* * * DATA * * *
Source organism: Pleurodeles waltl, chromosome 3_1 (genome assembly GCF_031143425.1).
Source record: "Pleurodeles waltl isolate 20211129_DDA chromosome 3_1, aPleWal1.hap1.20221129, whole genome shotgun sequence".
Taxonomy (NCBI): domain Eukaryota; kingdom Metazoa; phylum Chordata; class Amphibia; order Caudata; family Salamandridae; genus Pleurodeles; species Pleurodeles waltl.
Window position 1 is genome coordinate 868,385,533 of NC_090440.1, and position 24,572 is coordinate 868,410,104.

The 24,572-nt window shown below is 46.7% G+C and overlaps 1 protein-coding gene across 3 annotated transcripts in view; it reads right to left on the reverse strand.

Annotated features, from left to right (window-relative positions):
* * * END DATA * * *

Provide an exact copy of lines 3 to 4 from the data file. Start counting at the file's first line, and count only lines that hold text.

Taxonomy (NCBI): domain Eukaryota; kingdom Metazoa; phylum Chordata; class Amphibia; order Caudata; family Salamandridae; genus Pleurodeles; species Pleurodeles waltl.
Window position 1 is genome coordinate 868,385,533 of NC_090440.1, and position 24,572 is coordinate 868,410,104.